In his article “No to Keystone, Yes to Crazy,” New York Times columnist Thomas Friedman damns the Keystone oil pipeline but says he’s willing to accept its existence in exchange for “systemic responses to climate change.”

How might environmentalists facilitate such a deal? Friedman encourages the likes of “Bill McKibben and his coalition [to] go crazy” by chaining themselves to the White House fence, stopping traffic at the Capitol, and the like—that is, by breaking the law, squandering tax dollars spent on law enforcement, and interfering with people’s lawful use of tax-funded roadways.

Why does Friedman advise this? What problem will it solve? The main problem, Friedman says, is that “carbon-free energy” hasn’t taken off because American energy producers have developed hydraulic fracturing to radically expand the supply of inexpensive, less-polluting natural gas.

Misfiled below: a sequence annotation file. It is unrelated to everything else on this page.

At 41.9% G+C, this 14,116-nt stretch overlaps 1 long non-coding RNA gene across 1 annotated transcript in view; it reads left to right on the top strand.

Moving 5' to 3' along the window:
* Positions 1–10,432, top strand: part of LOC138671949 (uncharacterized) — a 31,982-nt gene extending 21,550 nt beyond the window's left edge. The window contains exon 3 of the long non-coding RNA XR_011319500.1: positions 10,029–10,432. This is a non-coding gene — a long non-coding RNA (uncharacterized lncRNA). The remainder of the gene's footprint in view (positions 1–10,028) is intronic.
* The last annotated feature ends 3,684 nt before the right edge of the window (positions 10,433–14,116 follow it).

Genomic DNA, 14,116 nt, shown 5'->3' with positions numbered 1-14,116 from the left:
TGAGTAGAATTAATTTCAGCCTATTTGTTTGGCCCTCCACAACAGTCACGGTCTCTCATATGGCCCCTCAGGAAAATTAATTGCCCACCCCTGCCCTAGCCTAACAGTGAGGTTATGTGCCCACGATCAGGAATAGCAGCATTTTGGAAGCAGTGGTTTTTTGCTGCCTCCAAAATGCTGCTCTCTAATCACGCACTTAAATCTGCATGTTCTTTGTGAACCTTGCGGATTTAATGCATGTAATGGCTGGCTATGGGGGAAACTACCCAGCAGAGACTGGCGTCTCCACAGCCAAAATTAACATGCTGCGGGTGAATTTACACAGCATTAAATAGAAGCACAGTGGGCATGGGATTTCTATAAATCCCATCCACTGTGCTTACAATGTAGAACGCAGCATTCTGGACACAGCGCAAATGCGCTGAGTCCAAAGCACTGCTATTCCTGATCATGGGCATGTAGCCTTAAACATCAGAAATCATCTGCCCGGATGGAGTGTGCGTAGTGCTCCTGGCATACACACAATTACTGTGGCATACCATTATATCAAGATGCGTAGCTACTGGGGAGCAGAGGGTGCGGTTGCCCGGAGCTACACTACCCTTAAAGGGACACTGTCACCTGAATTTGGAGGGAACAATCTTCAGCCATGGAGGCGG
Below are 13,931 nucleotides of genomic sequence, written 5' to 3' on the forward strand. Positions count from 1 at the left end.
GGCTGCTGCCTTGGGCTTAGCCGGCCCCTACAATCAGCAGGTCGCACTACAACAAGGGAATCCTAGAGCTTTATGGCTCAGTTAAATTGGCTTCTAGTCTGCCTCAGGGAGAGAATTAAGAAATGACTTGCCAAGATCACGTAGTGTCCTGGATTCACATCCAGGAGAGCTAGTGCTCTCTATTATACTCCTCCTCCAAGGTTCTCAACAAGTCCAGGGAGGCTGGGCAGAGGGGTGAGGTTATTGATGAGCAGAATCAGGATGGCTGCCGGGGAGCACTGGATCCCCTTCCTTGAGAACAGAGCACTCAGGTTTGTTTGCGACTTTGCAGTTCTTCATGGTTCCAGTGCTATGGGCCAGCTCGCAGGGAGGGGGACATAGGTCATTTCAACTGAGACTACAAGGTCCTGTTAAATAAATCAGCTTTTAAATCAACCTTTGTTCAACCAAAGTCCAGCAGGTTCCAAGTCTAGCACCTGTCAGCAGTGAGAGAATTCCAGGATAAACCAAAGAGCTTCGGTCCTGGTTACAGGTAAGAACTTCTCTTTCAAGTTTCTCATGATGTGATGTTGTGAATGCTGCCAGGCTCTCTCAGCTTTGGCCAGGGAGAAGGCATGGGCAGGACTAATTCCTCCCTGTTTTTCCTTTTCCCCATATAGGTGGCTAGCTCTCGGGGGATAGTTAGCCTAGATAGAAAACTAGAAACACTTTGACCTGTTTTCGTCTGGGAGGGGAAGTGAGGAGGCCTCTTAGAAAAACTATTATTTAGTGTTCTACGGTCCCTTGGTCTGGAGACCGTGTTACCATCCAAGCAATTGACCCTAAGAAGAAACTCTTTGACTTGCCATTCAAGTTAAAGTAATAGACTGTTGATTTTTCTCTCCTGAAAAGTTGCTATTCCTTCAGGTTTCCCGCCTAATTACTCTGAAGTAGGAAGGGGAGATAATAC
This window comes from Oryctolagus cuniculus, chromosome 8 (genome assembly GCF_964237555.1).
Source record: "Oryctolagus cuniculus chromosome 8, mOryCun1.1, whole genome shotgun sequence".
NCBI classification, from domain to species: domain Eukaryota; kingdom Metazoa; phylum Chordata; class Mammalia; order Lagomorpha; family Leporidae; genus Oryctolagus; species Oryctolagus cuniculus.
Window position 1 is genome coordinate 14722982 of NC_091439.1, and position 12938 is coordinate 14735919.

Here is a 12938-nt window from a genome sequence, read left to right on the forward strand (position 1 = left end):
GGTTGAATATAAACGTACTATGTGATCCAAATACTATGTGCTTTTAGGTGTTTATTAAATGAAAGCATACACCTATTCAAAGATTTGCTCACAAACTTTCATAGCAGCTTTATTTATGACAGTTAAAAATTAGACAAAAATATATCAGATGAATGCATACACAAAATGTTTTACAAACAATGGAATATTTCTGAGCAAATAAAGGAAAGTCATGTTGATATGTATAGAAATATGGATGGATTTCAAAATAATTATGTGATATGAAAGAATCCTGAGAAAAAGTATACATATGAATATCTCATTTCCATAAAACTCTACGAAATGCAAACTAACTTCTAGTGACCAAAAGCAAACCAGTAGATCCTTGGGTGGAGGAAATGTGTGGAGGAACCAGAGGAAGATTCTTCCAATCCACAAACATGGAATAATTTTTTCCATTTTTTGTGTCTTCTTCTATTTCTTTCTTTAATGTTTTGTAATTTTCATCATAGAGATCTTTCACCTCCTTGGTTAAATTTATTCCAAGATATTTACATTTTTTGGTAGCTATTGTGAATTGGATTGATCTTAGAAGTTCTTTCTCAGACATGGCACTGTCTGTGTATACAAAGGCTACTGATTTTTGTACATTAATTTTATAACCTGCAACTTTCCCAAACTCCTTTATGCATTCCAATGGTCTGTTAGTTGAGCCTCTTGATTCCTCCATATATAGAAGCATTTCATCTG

What sort of “systemic responses” does Friedman have in mind? He proposes a carbon tax, a presidential demand that coal plants reduce carbon dioxide emissions by 25 percent, a federal policy to “foster” (by what means he does not specify) less energy use in homes and businesses, and more tax spending on nature preserves.

In other words, Friedman wants the federal government to expand violations of the rights of business owners to control their property and run their businesses as they judge best, to extend control of vast tracts of land and land use per the environmentalist agenda, to confiscate more wealth from the American people, to further discourage energy use, and to expand the already bloated welfare state.

The alternative to Friedman’s self-professed craziness and his rights-violating “responses to climate change” is to restore the government to the function of protecting individual rights—and thus to free energy producers so that they can do what they do so well: take raw materials from the earth and convert them into the energy that fuels, advances, and improves human life.

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Image: Wikimedia Commons

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